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US-Cloud and DSGVO / OLG overturns decision of the Public Procurement Chamber BW

No blanket exclusion of subsidiaries of US cloud service providers due to data protection concerns in public contract awards!

According to the current decision of the Higher Regional Court (OLG) Karlsruhe (OLG Karlsruhe, decision dated 07.09.2022 - AZ.: 15 Verg 8/22), subsidiaries of US cloud service providers may continue to be used in public procurement procedures within the healthcare sector.

Background to these decisions was an award procedure between two hospital companies. The aim of the tender was to procure a digital discharge management system. The tender documents reqired compliance with the General Data Protection Regulation (Datenschutzgrundverordnung – DSGVO) and the Federal Data Protection Act (Bundesdatenschutzgesetz – BDSG) with regard to the personal data of the patients to be discharged. The Baden-Württemberg Procurement Chamber had excluded the bid of a bidder who wanted to integrate US cloud service providers due to data protection concerns. The Higher Regional Court has now rightly rejected this decision by the Baden-Württemberg Procurement Chamber, which is highly controversial within the sector.

1. Background: Decision of the “Vergabekammer” Baden-Württemberg

The starting point was the decision of the Public Procurement Tribunal of 13.07.2022 (AZ.: 1 VK 23/22), according to which the use of European cloud service providers with a U.S. parent company for personal data violated the GDPR. In the opinion of the Procurement Chamber, the bidder in question had thus inadmissibly amended the tender documents within the meaning of Section 57 (1) No. 4 VgV, which resulted in the exclusion of the bid. In this respect, the Public Procurement Chamber assumed that the bidder using the cloud provider with U.S. parent company cannot provide the service - as required in the award documents - in compliance with the DSGVO.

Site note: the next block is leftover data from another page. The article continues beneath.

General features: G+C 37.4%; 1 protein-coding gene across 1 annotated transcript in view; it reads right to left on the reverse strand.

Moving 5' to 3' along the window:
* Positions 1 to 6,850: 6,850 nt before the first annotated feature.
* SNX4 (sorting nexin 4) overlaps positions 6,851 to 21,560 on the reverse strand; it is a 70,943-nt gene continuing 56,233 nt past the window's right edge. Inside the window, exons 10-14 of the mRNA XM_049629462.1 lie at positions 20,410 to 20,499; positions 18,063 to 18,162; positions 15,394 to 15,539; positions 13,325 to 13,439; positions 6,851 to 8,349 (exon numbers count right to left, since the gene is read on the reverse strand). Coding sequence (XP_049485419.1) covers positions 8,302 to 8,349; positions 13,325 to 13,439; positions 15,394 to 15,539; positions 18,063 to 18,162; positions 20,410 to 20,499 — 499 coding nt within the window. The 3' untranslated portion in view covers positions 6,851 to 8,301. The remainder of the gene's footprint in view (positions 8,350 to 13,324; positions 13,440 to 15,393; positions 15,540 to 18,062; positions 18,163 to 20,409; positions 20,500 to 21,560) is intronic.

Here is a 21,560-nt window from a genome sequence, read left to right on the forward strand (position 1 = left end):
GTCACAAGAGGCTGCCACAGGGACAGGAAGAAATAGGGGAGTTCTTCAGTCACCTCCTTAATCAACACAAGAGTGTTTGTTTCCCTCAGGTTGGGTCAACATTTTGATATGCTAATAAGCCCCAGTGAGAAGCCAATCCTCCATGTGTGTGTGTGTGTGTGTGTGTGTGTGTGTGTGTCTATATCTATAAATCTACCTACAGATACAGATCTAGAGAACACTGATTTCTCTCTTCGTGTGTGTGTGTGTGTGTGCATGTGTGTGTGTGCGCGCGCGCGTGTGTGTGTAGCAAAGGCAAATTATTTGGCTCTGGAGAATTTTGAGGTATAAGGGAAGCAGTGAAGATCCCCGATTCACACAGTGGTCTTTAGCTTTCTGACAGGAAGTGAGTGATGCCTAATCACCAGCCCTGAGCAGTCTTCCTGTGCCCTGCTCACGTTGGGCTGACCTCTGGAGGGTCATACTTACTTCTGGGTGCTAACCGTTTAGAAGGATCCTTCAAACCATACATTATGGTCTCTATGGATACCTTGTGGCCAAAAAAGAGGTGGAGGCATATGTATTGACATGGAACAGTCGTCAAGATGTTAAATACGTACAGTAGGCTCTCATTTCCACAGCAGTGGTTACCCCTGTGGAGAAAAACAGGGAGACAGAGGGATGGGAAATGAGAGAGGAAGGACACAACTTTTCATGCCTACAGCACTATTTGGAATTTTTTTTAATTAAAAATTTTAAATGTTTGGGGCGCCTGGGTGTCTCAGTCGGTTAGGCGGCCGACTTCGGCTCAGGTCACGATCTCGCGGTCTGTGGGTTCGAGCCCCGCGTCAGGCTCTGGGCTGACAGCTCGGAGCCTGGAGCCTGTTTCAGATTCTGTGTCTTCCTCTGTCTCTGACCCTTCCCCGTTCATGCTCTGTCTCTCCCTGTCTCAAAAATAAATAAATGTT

When using the hosting infrastructure of the cloud provider, there is a "latent risk" of access by both state and private bodies outside the EU and in particular in the USA, irrespective of its location in the EU and the fact that the data is to be stored exclusively on servers in Germany. Even a latent risk is sufficient to constitute a data transfer that is impermissible under Art. 44 ff. DSGVO to a third country. Whether and how obvious access is is irrelevant.

In this respect, the Public Procurement Chamber refers to the so-called "Schrems II" judgment of the European Court of Justice (EuGH, judgment of July 16, 2020, Case C-311/18). Accordingly, personal data can no longer be transferred to the USA on the basis of the Commission's implementing decision 2016/1250 on the adequacy of the so-called "EU-US Privacy Shield". The EuGH had declared the implementing decision on the EU-US Privacy Shield invalid because the USA does not guarantee an adequate level of protection for personal data. According to the current legal situation, the exchange of data between an EU and a US company regularly takes place on the basis of the standard contractual clauses, combined in individual cases with sufficient technical protection measures and contractual guarantees.

The decision of the Procurement Chamber has been widely criticized in practice. In particular, the State Commissioner for Data Protection and Freedom of Information Baden-Württemberg (LfDI) commented on the decision of the VK Baden-Württemberg. It is doubtful to equate a latent access risk with a "transfer" (as a form of processing according to Art. 4 No. 2 DSGVO).

In addition, the Procurement Chamber ignores the fact that effective countermeasures exist against access risks in the form of so-called "technical-organizational measures" (TOM), which can help to reduce corresponding risks in individual cases. In addition, a distinction must be made between the different versions of the standard contractual clauses (SCC) that could be considered as a protective mechanism for a data transfer to the USA. The bidder awarded the contract used clauses that fall short of the version of the clauses that can currently be used. Therefore, even after the decision, the LfDI continues to adhere to the principle of not imposing blanket prohibitions on transfers, but rather to conduct alternative tests on a case-by-case basis.